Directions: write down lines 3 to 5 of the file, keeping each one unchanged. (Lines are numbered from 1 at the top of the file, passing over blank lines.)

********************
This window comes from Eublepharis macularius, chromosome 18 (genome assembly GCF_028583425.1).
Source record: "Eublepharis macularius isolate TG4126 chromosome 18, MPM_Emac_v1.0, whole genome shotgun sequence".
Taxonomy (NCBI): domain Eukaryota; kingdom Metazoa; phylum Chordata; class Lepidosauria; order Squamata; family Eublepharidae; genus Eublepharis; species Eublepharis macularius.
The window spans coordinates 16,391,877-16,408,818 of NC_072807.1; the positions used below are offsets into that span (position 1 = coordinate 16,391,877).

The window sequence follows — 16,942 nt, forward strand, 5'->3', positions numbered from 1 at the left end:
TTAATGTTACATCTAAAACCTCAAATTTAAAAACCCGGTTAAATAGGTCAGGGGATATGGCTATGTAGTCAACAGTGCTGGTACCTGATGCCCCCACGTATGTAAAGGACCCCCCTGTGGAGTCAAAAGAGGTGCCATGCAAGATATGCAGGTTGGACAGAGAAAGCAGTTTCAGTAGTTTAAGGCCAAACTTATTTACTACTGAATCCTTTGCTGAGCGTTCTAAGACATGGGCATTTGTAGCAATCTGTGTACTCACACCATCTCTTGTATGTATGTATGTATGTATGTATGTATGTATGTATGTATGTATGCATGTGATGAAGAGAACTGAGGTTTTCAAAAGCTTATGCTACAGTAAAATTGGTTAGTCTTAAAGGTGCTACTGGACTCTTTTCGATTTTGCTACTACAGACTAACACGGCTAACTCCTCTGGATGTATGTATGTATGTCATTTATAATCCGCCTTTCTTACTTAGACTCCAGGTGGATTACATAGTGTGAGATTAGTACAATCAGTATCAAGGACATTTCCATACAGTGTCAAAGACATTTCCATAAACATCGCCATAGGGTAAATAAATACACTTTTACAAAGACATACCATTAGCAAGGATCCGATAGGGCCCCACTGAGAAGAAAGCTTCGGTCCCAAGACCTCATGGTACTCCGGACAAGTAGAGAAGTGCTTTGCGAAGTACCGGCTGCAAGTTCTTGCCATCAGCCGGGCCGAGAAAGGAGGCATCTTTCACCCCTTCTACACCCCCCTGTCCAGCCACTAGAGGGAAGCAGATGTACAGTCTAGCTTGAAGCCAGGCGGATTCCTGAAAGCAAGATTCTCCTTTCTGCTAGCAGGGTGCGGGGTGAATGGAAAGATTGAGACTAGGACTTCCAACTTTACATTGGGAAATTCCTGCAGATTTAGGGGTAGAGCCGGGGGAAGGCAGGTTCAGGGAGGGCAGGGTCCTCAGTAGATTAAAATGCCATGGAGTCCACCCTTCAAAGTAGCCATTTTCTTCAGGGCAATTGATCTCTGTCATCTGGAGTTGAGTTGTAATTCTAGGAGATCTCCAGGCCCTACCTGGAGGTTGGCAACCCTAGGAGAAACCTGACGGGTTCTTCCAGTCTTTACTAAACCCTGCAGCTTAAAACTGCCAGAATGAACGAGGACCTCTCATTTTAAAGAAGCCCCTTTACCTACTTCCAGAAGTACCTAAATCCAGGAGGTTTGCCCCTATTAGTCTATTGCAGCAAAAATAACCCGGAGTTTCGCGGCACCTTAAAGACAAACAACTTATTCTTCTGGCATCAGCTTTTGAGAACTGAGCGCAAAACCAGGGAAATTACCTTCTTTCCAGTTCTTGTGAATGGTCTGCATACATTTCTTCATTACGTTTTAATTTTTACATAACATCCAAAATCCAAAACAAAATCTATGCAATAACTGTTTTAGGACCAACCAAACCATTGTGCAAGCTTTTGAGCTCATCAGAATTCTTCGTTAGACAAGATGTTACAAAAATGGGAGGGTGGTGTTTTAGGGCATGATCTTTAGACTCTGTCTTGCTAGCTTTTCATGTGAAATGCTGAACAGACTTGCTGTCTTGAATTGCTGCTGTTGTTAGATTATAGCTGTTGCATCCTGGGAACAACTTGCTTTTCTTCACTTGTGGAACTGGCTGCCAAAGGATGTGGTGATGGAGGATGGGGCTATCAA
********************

Taxonomy (NCBI): domain Eukaryota; kingdom Metazoa; phylum Chordata; class Lepidosauria; order Squamata; family Eublepharidae; genus Eublepharis; species Eublepharis macularius.
The window spans coordinates 16,391,877-16,408,818 of NC_072807.1; the positions used below are offsets into that span (position 1 = coordinate 16,391,877).

The window sequence follows — 16,942 nt, forward strand, 5'->3', positions numbered from 1 at the left end: